April 5, 2011


Why Democrats Lost the Budget Fight: It may be tough to counter Republicans' uncompromising strategy on the budget, but Democrats sowed their own defeat long ago. (David Dayen, April 4, 2011 , American Prospect)

But if you want to fault Democrats and President Barack Obama for their negotiating, you have to go back further. The seeds of this defeat were planted in December, when the president negotiated a two-year extension of the Bush tax cuts; in practice, this meant any reduction in the 2011 deficit would have to come from cutting domestic spending. At the time, Democrats held large majorities in both houses of Congress, but talks on a 2011 continuing resolution collapsed because Republicans knew they could just wait a month and take the majority in the House, changing the dynamic of the negotiations. In December, Chairman of the Council of Economic Advisers Austan Goolsbee told MSNBC's Dylan Ratigan, "I think it would be a big mistake if we pass the tax deal, and then we were to immediately try to reverse it, but I don't think the president would go along to that." Yet that's exactly what's happening. Democrats knew that Republicans campaigned on an immediate $100 billion budget cut, and then gave them the opportunity to enact it.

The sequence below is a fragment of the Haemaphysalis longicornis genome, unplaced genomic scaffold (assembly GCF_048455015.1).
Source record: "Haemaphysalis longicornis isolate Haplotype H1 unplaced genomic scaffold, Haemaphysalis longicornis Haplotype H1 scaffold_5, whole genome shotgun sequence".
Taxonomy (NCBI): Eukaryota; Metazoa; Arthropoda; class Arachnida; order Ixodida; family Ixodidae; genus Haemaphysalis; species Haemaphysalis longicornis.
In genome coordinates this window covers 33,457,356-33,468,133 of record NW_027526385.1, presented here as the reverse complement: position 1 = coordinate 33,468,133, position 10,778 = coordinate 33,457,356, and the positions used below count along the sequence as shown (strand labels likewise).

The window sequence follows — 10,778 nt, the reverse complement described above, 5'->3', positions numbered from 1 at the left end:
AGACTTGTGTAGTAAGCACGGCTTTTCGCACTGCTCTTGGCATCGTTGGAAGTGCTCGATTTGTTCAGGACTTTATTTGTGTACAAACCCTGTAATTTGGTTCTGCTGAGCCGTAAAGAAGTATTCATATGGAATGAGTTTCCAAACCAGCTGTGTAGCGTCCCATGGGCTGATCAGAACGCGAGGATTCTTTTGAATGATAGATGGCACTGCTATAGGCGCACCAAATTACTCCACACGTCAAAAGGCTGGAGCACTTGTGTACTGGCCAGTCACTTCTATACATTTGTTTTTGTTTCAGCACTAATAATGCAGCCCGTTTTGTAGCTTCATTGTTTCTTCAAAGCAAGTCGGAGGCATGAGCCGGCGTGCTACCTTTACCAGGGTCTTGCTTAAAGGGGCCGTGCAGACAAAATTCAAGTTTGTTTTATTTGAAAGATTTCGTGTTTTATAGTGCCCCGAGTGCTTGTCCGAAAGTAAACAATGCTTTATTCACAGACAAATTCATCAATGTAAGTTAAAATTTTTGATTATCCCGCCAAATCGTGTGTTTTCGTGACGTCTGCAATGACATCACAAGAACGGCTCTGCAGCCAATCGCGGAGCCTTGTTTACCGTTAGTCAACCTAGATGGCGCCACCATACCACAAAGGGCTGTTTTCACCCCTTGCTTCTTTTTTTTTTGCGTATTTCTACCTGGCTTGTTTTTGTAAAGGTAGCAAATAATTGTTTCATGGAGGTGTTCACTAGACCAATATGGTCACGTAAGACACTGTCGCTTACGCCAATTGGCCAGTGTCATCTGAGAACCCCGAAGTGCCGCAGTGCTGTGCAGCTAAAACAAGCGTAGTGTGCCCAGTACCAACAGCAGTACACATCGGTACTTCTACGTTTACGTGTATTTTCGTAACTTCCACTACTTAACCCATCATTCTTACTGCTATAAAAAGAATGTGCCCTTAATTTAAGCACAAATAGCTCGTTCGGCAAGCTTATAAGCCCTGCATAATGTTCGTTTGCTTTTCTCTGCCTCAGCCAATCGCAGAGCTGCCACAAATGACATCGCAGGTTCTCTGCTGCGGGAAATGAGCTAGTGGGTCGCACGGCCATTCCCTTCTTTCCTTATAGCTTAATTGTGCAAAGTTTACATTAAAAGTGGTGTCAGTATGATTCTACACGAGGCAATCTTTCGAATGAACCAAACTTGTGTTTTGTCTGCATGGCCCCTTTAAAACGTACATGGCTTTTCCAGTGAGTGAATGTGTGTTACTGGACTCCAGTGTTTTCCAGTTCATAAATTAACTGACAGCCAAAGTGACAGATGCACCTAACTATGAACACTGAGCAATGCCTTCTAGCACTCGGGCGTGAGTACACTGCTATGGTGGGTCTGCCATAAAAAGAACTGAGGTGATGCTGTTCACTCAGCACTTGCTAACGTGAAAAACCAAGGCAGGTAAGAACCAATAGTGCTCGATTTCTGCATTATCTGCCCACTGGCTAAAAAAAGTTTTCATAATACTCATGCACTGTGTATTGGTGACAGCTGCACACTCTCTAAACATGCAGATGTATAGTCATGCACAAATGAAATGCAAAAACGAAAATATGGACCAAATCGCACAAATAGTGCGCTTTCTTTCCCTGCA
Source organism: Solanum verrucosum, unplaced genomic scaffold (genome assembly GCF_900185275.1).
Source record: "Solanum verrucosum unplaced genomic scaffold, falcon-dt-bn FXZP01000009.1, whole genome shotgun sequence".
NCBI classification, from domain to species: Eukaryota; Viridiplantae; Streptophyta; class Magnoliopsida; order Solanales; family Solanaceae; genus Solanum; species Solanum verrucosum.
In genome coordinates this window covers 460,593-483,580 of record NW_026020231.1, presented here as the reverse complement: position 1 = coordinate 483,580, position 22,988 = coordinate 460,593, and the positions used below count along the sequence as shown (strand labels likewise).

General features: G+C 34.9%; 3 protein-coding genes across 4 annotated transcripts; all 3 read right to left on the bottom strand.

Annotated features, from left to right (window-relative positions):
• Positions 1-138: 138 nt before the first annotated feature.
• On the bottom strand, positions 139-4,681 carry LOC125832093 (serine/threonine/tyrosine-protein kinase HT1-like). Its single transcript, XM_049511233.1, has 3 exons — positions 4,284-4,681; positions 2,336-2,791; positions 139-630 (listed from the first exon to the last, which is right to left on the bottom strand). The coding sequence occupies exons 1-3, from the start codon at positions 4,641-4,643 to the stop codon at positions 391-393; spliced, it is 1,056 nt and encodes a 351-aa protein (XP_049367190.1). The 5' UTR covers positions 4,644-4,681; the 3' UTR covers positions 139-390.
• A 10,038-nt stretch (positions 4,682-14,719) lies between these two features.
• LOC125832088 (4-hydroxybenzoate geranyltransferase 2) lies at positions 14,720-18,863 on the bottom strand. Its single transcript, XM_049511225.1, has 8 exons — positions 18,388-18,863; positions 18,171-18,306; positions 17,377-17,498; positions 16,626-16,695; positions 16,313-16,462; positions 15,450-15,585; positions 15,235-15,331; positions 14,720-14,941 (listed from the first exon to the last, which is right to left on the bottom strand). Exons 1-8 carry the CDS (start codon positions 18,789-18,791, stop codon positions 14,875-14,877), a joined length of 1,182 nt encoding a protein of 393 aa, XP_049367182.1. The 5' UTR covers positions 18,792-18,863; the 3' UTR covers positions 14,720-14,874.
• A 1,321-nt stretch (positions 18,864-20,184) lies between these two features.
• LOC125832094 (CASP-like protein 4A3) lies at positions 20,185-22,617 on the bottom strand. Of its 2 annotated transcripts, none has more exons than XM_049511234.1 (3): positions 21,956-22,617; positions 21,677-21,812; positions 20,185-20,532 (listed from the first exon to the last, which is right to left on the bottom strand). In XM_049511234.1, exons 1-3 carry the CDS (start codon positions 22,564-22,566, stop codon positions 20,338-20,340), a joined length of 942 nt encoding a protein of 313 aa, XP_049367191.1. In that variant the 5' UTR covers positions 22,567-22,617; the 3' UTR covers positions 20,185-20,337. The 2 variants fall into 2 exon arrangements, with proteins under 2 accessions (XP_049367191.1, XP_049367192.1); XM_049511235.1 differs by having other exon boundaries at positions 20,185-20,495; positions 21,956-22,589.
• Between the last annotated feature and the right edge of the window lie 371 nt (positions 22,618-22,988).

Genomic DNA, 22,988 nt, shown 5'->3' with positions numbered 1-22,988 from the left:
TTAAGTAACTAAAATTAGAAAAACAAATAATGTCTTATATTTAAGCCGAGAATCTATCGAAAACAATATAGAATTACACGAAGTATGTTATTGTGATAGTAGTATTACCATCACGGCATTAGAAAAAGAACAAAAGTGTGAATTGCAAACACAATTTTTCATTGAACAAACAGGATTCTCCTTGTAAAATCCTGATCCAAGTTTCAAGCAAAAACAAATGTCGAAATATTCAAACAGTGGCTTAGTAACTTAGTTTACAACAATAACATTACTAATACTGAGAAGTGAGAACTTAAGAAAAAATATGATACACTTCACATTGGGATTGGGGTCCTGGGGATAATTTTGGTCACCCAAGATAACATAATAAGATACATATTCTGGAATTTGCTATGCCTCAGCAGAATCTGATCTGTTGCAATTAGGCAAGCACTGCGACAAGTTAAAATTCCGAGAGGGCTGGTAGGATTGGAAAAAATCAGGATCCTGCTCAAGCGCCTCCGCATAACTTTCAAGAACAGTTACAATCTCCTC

But there's more to this. For a long time, conservatives' long game has been to "starve the beast," depleting government tax revenue through an endless series of tax cuts and opposition to any increases, and then to point to the lack of revenue as the reason to cut spending. The December deal, with $800 billion in tax cuts spread over two years, was the textbook move in this conservative game.

Posted by at April 5, 2011 6:34 AM

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